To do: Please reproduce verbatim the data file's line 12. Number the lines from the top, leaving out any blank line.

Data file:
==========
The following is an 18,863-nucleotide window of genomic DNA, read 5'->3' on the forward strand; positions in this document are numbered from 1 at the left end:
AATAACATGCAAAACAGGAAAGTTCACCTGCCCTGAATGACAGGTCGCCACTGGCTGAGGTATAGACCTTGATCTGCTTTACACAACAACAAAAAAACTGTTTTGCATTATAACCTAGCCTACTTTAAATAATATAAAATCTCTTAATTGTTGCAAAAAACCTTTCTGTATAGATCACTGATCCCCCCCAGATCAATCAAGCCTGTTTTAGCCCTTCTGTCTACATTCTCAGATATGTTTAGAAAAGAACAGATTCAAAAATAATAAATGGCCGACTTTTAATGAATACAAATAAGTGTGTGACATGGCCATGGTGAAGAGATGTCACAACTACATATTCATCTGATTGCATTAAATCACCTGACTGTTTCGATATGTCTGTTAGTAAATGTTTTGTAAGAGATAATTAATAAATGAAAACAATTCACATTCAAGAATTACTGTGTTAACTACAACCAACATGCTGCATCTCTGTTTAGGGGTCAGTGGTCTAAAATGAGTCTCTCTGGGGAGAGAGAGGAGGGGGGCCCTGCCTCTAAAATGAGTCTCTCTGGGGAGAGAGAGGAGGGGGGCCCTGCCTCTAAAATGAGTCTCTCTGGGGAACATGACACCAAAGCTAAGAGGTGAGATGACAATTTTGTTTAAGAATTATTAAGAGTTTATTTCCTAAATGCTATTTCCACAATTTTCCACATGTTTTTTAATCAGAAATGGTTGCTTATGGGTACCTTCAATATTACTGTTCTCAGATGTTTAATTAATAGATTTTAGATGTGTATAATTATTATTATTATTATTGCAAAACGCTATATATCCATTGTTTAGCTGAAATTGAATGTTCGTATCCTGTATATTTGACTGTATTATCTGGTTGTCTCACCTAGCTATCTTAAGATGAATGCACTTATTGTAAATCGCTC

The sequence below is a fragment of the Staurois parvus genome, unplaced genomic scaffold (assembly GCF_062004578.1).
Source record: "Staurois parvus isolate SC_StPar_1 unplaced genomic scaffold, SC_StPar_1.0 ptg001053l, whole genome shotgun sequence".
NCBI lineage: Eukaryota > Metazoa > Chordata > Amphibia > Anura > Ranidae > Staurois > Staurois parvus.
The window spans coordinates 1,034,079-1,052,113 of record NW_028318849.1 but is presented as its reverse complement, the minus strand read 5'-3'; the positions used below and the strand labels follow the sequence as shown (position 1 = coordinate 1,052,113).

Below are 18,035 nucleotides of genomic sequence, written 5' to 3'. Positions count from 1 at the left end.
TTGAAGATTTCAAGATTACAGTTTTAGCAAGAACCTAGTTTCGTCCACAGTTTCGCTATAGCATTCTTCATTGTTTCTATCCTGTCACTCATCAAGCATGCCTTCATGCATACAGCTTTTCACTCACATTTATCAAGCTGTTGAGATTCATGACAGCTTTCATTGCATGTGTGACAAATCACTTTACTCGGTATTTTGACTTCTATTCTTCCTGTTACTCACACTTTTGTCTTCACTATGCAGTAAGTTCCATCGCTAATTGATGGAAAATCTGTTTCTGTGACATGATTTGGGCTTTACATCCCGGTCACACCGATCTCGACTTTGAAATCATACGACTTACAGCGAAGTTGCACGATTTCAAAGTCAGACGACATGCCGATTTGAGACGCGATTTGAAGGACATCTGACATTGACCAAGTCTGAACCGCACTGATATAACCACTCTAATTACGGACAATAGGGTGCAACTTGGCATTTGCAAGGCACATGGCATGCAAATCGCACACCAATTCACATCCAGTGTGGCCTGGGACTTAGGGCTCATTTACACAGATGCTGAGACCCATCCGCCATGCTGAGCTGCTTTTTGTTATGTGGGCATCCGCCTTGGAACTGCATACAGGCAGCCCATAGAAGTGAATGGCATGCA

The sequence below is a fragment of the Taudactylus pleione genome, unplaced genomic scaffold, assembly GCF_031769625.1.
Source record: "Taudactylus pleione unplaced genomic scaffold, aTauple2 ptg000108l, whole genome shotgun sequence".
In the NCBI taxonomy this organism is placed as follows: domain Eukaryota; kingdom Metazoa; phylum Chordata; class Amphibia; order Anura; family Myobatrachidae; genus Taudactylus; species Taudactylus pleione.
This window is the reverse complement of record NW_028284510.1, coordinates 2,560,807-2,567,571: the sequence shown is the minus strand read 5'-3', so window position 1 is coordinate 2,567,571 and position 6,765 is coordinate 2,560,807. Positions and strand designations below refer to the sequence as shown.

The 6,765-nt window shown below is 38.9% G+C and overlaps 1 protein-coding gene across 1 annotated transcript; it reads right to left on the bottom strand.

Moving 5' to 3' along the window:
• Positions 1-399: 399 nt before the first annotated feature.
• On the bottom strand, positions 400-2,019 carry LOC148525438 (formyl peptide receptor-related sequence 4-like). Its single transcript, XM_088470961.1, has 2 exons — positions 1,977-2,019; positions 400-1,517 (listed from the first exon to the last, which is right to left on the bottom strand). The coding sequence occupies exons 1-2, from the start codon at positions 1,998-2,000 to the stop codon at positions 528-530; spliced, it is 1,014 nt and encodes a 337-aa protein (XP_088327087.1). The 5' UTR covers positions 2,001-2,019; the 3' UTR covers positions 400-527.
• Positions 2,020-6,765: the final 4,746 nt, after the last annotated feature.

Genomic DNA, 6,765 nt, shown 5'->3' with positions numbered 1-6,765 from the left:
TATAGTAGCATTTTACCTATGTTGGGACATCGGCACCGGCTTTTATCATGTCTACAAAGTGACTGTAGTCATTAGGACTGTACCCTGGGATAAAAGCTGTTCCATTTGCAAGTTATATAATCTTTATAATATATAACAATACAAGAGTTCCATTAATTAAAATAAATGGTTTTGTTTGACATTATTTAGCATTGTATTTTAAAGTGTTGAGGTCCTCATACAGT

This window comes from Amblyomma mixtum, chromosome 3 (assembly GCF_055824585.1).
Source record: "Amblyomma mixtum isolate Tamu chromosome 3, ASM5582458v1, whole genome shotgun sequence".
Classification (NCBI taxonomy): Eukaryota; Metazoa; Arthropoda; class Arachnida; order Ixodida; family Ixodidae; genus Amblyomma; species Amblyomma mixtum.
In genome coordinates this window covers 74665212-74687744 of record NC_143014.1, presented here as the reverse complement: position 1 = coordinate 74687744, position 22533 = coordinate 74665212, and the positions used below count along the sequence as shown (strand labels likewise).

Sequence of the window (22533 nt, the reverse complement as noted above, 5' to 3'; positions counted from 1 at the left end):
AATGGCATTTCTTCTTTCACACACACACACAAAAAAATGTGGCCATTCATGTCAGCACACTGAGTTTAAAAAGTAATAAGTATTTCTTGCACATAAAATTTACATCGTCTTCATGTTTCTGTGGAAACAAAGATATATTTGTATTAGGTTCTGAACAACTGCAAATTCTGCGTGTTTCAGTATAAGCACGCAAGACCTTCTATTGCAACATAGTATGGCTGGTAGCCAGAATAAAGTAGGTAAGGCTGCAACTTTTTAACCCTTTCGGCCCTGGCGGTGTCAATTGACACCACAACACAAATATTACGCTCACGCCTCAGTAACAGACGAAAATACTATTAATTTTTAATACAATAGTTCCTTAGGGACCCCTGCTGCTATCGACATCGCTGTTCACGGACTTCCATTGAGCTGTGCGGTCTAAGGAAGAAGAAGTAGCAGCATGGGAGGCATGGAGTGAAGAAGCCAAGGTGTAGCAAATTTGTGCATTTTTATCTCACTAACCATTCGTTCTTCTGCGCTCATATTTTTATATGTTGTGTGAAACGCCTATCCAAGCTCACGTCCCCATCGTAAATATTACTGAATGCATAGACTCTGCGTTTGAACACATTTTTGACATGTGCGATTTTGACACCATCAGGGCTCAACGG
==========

This window is the reverse complement of record NW_028284510.1, coordinates 2,560,807-2,567,571: the sequence shown is the minus strand read 5'-3', so window position 1 is coordinate 2,567,571 and position 6,765 is coordinate 2,560,807. Positions and strand designations below refer to the sequence as shown.